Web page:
Triage notes: 61 yo man, reducing GCS. PMH myelofibrosis
Reduced GCS? Uh oh. What could be going on in that tortured skull?
Is the first thing I would normally think with a reduced GCS. I have learnt to use these piecemeal snippets of information to guide rather than dictate the direction of my history taking. What exactly do they mean by a reduced GCS?
From the ambulance clerking:
“Eyes not open except to voice. Obeying commands. Orientated and talking.”
If you tried to GCS me at 3am I’d probably be the same. Was this patient actually having a neurological problem, or was he just really tired?
His background of myelofibrosis made me suspicious for an acute on chronic anaemia, as well as infection from immunosuppression. The A&E ‘in-and-out’ part of me wanted to just CT Head him because it seems rude to not to on a patient with an apparently deteriorating GCS. The ‘history first, examination second, investigations third’ part of me decided to just hold back a second and be sure that there is a real indication for CT Head.
I decided to take a detailed history first. I learnt that this man had been down the pub just 4 days ago and enjoyed a meal there, socialising with his family and friends. Over the next few days, he spent more time in the chair and not moving around so much. He got short of breath on progressively less and less exercise, to the point where he was taking his time up the stairs. The night before the day of admission he went to sleep at 9pm. The next morning, he was unrousable according to his wife.
Over this time, he had intermittent fevers and night sweats, but had had these for ‘years’. He had flu-like symptoms a few weeks earlier but these had resolved a week before. There was no leg swelling or shortness of breath on lying flat.
There was no focal weakness or sensory loss, or changes to his speech. However, he had become weak all over according to his wife. He had no headache, vomiting or changes to his vision.
On examination, he seems dehydrated, with a pulse of 85. He had no focal neurological signs and his pupils were equal and reactive. His eyes were closed, but opened on command. I felt he was not actually unresponsive and was instead just keeping his eyes shut unless needed. He was a little weak with all movements.
I took bloods for possible sepsis and a VBG, which showed he was not anaemic and had a lactate of 1.4 mmol/L and an Hb of 140 g/L, which ruled out anaemia. I decided to give him some fluids and broad spectrum IV antibiotics whilst awaiting the FBC result, and if he did not improve on this to consider an intracranial cause. I also sent off TFTs.
One hour later, as I saw him wheeled out the corridor to the medical admission ward, he was a different man altogether. He was waving and talking. The wife said that she got her husband back.
The GCS revisited
This experience made me think about how the GCS maybe gets abused in the healthcare system. Teasdale and Jennet invented the GCS in 1974 as a tool for monitoring the coma level in patients on a neurosurgical ward. They tried in vain in 1978 to empahsise that ‘we have never recommended using the GCS alone, either as a means of monitoring coma, or to assess the severity of brain damage or predict outcome.’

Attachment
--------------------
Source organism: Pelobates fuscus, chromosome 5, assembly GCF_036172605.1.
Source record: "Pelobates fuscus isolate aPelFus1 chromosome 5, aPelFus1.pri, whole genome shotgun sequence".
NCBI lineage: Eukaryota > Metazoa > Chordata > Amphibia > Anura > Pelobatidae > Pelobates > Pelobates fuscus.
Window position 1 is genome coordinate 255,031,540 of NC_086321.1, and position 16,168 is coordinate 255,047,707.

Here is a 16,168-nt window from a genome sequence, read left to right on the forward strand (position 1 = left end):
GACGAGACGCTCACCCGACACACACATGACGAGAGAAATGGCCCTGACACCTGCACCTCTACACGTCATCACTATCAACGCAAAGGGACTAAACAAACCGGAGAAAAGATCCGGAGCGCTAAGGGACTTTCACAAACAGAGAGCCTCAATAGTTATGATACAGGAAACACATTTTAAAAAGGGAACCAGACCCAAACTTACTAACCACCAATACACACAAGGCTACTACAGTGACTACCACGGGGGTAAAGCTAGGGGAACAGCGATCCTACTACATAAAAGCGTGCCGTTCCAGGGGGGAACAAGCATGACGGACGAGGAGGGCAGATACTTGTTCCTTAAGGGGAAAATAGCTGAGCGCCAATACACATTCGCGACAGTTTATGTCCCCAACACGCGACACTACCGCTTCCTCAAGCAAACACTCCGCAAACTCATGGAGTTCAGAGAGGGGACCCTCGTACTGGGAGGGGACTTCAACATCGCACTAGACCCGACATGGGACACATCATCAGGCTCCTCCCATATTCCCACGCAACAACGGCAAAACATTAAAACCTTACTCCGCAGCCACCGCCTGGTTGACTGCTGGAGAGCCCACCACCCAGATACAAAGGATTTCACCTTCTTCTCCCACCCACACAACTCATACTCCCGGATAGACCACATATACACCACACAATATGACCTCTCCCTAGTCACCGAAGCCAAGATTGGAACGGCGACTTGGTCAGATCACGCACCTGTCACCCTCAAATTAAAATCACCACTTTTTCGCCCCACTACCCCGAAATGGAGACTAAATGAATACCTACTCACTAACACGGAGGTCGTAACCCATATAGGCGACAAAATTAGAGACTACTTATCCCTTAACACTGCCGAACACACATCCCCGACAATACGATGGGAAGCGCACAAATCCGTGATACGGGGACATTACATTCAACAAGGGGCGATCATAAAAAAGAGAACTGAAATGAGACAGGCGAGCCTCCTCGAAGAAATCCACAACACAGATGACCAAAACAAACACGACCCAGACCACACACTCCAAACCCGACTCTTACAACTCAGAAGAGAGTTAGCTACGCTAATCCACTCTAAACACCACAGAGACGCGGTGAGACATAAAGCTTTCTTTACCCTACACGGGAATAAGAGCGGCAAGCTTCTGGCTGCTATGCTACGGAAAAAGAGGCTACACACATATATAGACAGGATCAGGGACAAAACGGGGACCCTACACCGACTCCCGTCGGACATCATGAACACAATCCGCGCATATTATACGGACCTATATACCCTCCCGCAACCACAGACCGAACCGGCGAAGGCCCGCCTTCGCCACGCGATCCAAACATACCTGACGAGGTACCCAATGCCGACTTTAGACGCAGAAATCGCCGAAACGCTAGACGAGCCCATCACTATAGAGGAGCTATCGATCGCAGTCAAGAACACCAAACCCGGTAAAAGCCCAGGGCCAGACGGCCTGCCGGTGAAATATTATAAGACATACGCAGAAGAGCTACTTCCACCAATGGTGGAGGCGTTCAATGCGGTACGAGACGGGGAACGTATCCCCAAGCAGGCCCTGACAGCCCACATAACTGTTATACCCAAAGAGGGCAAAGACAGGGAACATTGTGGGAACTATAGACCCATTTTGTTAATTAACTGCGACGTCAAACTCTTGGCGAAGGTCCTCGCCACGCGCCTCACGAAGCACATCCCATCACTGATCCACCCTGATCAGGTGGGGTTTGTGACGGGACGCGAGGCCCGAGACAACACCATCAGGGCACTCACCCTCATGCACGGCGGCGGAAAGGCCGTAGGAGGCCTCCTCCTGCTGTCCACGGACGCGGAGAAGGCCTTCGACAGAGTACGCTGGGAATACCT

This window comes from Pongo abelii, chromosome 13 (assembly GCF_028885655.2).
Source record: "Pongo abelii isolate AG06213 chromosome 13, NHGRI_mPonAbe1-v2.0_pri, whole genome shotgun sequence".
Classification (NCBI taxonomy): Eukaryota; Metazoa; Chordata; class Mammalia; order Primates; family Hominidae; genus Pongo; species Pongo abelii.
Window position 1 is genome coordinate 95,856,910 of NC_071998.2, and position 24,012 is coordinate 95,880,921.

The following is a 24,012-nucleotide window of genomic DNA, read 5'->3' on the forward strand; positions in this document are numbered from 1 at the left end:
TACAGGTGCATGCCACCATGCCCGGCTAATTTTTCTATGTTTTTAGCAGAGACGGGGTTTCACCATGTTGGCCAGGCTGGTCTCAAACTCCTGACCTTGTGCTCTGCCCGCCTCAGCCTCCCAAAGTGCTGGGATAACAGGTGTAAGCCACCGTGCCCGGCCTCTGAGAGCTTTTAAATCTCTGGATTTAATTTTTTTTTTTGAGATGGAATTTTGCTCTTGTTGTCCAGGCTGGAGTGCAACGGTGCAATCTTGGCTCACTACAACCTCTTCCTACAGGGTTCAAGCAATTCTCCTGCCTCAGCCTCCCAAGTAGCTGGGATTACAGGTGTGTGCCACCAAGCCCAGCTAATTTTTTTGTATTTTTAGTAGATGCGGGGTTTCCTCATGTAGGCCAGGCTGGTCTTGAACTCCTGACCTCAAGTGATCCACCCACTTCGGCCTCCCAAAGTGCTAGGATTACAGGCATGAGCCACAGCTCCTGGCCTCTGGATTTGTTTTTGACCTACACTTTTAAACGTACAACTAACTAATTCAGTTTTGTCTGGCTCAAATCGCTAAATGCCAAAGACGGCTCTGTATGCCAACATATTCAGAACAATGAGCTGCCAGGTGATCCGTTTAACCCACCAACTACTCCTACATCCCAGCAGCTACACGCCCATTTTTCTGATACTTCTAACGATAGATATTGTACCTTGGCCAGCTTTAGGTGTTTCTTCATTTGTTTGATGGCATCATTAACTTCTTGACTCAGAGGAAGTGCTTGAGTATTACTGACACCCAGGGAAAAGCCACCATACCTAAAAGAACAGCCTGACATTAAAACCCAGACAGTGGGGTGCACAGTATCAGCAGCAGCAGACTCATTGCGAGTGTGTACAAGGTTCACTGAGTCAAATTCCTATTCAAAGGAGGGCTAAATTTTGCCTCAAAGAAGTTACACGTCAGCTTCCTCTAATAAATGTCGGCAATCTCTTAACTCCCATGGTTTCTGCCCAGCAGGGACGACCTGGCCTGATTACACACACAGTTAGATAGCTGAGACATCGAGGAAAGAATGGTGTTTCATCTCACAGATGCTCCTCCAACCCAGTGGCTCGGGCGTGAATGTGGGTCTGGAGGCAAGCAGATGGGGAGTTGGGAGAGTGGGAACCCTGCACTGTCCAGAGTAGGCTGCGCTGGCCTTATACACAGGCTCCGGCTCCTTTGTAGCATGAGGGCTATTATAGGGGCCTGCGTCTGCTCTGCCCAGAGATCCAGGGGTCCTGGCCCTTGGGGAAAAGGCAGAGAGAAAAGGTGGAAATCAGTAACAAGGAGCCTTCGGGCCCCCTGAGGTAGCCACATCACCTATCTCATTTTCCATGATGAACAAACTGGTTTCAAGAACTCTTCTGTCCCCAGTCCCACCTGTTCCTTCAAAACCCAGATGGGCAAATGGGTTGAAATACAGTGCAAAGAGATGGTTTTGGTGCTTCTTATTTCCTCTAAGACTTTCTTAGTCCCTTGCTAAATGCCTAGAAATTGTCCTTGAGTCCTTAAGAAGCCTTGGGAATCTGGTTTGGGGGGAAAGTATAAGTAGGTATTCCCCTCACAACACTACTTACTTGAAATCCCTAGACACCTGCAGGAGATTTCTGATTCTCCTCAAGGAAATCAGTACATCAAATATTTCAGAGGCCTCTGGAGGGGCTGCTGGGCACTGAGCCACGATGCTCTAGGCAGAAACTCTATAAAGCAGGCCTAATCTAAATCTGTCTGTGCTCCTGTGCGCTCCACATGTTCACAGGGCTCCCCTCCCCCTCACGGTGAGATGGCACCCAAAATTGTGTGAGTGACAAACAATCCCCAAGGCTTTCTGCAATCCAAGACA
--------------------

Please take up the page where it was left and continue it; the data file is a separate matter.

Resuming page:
Even more bizarre is how we add up the components. Is a patient who has moved from being unable to localise pain to having a flexion withdrawal response as much of a deterioration as a patient who was talking to you but is now disorientated? The individual parts just aren’t comparable to each other, as the original authors wrote. The components of the scale were simply ranked e.g. localises to pain is one place worse than obeying commands. This is completely different to giving them scores, which implies equal spacing between them.
In addition, to add up the components implies that the scale should be weighted 6/15 to motor, 5/15 to vocal and 4/15 to eyes. This does an injustice…to motor. The motor part is the most important part of the scale, and similar validity for the usual applications of the GCS can be found using a simplified motor only version of the GCS.
You can read an excellent article by Dr Green about the problems with how we use GCS. One bit I liked from this article was where they looked at how meaningless the summarative GCS could be for prognosis:
The 13 possible GCS values can include 120 combinations of its components. A GCS score of 4 predicts a mortality rate of 48% if calculated 1,1,2 for eye, verbal, and motor, a mortality of 27% if calculated 1,2,1, but a mortality of only 19% if calculated 2,1,1.
So what should we use instead?
How about the Simplified Motor Scale, also known as TROLL? Given neurosurgeons get GCS wrong nearly half the time (Bassi S, Buxton N, Punt JA, et al. Glasgow Coma Scale: a help or a hindrance? Br J Neurosurg. 1999;13:526-539), surely it is safer to use a tool which has less margin for subjectivity and as much validity for head injuries at least?
Had we used the SMS, this patient would have been admitted as fatigued/dehydrated rather than reduced GCS, which would have been far more appropriate.